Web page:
SYMPTOMS? For some people, exposure to blue-green algae can cause rashes, stomach cramps, nausea, diarrhea and vomiting. People who are very sensitive to smells can have respiratory irritation. Sometimes, high exposures of toxin can affect the liver and nervous system.
If you come into contact with blue-green algae or think that blue-green algae has made you sick, contact or visit a doctor or call the Florida Poison Information Center at 1-800-222-1222.
CONTAMINATED WATER Water from areas with blue-green algae can make people and animals sick—stay away from these areas.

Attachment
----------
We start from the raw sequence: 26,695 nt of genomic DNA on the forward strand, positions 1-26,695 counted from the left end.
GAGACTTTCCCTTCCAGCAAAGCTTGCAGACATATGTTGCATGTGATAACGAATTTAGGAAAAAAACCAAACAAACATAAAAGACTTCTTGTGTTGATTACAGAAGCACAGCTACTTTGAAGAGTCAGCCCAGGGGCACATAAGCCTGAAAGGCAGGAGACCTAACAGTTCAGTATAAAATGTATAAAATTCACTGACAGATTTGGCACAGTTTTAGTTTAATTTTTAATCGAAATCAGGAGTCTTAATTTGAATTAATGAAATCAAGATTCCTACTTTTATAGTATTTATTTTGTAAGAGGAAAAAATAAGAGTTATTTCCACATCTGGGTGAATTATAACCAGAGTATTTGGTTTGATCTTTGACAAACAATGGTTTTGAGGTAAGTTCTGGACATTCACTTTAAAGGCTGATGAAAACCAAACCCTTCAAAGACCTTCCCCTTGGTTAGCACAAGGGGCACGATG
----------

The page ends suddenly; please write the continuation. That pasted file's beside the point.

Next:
SWIMMING Do not swim in or around blue-green algae. If you come into contact with blue-green algae, wash off with soap and water, especially if your skin is easily irritated.
BLUE-GREEN ALGAE AND FISH Fish tested from water with blue-green algae show that cyanotoxins do not significantly accumulate in the edible parts—muscle or filet—of fish, but can in other organs. Prior to consuming, rinse fish fillets with tap or bottled water, throw out the guts, and cook the fish well. Do not eat shellfish in waters with blue-green algae blooms.